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Sustainability Surge

The U.S. airlines have long been focused on reducing their fuel use and carbon emissions, but there is undeniably a surge in aviation sustainability as carriers work toward a sustainable recovery from the pandemic and the recently announced industrywide goal of net-zero carbon emissions by 2050.

“It really is A4A and its members embracing the full range of a sustainable recovery,” A4A Vice President for Environmental Affairs said at the International Aviation Club’s virtual event, Aviation’s Sustainability Surge. “That includes the environmental, economic and social aspects, and you’ve really seen the U.S. airlines leaning forward on all of those.”

A crucial component of the industry’s flight path to net-zero emissions, Young explained, is to have “the production of sustainable aviation fuel ramped up rapidly and extensively” so that U.S. carriers have 2 billion gallons of SAF available to use in 2030.

Sustainable aviation fuel, or “SAF,” which is made from proven technologies and meets rigorous standards, has been in use by U.S. airlines on a limited basis for years, but it costs up to four times as much as conventional jet fuel. That is why A4A is calling on the Biden Administration and Congress to enact supportive measures such as an up to $2 per gallon blender’s tax credit for SAF, which would help make it more cost-competitive, encourage producers to make more of it and enable airlines to use more of it.

“Sustainable aviation fuel emits up to 80 percent less carbon [than conventional jet fuel],” explained Lauren Riley, Managing Director for Global Environment Affairs & Sustainability for United Airlines. “There’s just not enough of it.”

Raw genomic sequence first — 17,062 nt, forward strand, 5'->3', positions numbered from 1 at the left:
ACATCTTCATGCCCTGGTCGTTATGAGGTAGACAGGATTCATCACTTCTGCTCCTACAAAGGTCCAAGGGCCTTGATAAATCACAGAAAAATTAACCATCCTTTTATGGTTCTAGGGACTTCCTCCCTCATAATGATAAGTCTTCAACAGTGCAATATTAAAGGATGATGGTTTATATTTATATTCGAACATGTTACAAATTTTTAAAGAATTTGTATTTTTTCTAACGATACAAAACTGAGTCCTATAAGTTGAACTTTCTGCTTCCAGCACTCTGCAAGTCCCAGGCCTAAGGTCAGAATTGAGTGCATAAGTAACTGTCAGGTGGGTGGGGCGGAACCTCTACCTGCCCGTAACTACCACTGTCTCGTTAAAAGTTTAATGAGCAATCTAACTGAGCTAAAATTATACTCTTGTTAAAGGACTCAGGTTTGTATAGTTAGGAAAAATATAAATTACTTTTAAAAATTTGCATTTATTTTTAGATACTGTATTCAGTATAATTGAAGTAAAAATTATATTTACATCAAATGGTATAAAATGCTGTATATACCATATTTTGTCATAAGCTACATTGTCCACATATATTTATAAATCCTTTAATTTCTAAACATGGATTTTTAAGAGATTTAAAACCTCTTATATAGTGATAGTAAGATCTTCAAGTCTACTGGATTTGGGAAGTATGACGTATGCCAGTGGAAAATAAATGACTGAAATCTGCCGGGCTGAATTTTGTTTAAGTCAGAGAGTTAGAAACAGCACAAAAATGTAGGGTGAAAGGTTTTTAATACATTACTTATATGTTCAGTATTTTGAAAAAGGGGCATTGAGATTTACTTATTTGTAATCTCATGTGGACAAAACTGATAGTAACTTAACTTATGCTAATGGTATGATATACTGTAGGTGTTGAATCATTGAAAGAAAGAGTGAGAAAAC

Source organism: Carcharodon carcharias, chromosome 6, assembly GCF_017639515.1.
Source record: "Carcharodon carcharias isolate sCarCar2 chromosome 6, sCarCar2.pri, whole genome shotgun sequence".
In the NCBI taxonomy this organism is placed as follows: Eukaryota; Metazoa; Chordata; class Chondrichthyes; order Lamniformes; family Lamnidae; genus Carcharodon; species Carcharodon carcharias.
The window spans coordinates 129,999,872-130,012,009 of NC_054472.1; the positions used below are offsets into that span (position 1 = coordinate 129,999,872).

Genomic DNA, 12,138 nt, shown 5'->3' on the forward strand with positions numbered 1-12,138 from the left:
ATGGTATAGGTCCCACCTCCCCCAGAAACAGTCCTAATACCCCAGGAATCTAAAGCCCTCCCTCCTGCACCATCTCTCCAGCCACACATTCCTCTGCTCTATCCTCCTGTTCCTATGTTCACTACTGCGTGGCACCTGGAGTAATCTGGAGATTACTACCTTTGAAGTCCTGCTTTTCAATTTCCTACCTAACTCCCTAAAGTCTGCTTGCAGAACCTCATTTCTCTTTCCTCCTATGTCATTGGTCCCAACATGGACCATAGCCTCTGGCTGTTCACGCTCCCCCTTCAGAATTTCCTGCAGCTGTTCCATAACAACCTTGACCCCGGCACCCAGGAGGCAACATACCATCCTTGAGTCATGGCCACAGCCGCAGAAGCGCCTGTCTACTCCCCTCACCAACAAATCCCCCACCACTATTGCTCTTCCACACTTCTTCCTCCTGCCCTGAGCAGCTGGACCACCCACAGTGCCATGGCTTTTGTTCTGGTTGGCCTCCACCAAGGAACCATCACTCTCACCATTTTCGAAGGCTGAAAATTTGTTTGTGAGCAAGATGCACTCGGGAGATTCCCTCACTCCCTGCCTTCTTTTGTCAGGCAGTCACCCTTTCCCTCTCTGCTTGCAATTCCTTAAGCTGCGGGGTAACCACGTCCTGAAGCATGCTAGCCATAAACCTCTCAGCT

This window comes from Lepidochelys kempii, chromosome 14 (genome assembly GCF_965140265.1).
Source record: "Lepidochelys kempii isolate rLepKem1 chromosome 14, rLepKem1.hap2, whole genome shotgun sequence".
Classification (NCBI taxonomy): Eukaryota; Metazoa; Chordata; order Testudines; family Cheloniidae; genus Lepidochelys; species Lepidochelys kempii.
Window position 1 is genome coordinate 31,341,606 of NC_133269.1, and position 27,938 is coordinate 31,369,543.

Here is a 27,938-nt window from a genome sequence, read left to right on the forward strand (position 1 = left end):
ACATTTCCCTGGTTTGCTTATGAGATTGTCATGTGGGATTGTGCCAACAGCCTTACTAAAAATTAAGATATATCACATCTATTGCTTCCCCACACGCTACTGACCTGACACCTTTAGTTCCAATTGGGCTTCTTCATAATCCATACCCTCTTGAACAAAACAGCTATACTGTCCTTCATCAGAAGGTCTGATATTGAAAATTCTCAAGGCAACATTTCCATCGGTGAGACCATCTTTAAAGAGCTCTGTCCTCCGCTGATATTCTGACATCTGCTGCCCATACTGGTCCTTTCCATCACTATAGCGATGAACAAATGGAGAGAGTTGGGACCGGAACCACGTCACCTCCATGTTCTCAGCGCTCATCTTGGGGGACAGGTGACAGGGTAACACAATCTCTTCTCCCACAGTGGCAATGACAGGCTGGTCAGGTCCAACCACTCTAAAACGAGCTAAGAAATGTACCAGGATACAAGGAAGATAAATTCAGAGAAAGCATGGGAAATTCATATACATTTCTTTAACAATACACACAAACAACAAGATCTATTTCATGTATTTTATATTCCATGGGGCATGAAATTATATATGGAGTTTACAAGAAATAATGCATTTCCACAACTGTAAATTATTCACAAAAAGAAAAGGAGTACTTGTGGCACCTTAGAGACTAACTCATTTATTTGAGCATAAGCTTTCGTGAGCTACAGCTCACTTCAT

“SAF works, and it has been working in the industry for five years,” added Steve Csonka, executive director of the Commercial Aviation Alternative Fuels Initiative (CAAFI). “So, if we solve those other issues… with respect to price-point and bringing more facilities online, we have the ability to introduce those [emissions] reductions today.”

As Young explained, the industrywide commitment to net-zero emissions by 2050 builds on the U.S. airline industry’s strong record of emissions reductions. “Before the COVID crisis, we were transporting 2.5 million passengers a day, moving 58,000 tons of cargo a day, and we represented 2 percent of the nation’s greenhouse gas emissions footprint,” she said. “We were proud to have improved fuel efficiency 135 percent since 1978.” Young explained that A4A member airlines are committed to working in partnership across industry and with government policy makers to push technology, operations, air traffic control efficiency, SAF production and deployment and other infrastructure advances to meet A4A members’ ambitious climate goals.

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